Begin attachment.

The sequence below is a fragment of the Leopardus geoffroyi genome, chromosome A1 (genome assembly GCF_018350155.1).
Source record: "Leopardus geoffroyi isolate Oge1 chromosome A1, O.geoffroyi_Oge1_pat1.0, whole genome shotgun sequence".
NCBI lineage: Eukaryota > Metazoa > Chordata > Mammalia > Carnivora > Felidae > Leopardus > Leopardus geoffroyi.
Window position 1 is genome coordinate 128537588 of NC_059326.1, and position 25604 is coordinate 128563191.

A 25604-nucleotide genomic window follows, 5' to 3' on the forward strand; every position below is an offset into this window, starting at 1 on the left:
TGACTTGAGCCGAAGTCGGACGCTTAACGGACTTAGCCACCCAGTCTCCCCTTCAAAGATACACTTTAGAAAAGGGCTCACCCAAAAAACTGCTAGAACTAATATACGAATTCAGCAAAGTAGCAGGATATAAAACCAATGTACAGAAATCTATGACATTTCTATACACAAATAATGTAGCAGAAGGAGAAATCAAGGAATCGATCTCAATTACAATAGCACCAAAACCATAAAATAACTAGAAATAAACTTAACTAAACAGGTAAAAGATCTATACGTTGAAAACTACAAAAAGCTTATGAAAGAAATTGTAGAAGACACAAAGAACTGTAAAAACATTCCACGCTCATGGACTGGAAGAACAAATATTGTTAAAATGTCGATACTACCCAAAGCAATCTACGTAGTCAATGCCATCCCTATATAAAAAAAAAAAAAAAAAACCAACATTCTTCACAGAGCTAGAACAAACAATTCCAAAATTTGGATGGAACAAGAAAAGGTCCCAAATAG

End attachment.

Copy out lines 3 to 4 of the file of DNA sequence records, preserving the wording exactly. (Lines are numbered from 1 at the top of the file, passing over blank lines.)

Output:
NCBI lineage: Eukaryota > Metazoa > Chordata > Mammalia > Carnivora > Felidae > Leopardus > Leopardus geoffroyi.
Window position 1 is genome coordinate 128537588 of NC_059326.1, and position 25604 is coordinate 128563191.